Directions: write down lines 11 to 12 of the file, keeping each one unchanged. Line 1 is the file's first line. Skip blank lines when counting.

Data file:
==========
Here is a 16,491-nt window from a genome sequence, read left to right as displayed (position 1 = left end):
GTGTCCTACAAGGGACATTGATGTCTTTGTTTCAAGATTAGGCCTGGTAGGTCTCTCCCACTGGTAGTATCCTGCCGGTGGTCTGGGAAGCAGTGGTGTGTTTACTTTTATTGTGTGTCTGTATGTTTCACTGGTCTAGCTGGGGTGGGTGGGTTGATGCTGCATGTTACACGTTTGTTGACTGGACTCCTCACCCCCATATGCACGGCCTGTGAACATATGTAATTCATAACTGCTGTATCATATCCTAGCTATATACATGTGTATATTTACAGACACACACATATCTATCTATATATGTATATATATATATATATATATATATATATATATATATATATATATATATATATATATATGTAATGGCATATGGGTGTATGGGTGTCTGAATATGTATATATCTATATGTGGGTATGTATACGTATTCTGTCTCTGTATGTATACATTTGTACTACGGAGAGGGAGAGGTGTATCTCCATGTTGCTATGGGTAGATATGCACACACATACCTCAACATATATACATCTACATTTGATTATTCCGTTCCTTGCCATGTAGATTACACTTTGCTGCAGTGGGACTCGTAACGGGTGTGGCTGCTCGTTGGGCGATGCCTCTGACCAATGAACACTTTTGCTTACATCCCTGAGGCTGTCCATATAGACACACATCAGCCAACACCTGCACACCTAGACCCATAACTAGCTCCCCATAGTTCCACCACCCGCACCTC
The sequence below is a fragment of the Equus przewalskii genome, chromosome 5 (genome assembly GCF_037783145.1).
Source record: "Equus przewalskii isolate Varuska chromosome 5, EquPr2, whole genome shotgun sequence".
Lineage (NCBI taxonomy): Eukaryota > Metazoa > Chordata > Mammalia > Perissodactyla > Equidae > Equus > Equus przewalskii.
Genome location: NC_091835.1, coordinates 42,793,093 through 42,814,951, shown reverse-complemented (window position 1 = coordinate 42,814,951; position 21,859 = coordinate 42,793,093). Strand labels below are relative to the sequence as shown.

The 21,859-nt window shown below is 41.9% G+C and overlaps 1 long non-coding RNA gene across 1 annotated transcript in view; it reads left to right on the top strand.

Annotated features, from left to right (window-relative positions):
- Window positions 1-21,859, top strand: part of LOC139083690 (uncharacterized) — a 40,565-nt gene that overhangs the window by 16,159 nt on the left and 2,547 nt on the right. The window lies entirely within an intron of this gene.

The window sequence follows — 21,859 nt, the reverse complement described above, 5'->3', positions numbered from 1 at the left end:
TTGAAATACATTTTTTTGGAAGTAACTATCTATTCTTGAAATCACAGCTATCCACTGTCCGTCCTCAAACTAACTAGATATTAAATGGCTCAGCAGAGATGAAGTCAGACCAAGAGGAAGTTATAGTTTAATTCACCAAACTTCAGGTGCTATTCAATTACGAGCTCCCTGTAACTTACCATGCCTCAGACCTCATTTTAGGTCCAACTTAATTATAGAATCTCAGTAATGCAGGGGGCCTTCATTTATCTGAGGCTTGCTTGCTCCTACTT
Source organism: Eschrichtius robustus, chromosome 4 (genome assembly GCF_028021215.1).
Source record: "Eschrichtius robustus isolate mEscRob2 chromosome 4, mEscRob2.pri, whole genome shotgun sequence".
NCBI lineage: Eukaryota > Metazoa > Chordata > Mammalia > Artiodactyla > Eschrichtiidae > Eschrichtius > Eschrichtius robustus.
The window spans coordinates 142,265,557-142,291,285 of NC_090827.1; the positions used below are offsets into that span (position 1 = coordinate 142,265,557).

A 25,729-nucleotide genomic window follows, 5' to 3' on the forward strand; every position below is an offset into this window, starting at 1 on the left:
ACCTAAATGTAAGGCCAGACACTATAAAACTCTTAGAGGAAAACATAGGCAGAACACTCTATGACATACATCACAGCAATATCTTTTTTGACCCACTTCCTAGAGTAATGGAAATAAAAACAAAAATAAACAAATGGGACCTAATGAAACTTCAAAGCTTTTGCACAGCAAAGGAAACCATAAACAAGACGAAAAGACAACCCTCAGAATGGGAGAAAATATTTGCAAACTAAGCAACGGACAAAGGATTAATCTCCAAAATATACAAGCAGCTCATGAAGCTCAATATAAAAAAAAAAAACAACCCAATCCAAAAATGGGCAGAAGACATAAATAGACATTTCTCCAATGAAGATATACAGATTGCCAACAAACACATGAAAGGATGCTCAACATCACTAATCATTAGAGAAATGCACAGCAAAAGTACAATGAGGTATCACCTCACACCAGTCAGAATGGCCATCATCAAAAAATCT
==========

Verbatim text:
TTGAAATACATTTTTTTGGAAGTAACTATCTATTCTTGAAATCACAGCTATCCACTGTCCGTCCTCAAACTAACTAGATATTAAATGGCTCAGCAGAGATGAAGTCAGACCAAGAGGAAGTTATAGTTTAATTCACCAAACTTCAGGTGCTATTCAATTACGAGCTCCCTGTAACTTACCATGCCTCAGACCTCATTTTAGGTCCAACTTAATTATAGAATCTCAGTAATGCAGGGGGCCTTCATTTATCTGAGGCTTGCTTGCTCCTACTT
Source organism: Eschrichtius robustus, chromosome 4 (genome assembly GCF_028021215.1).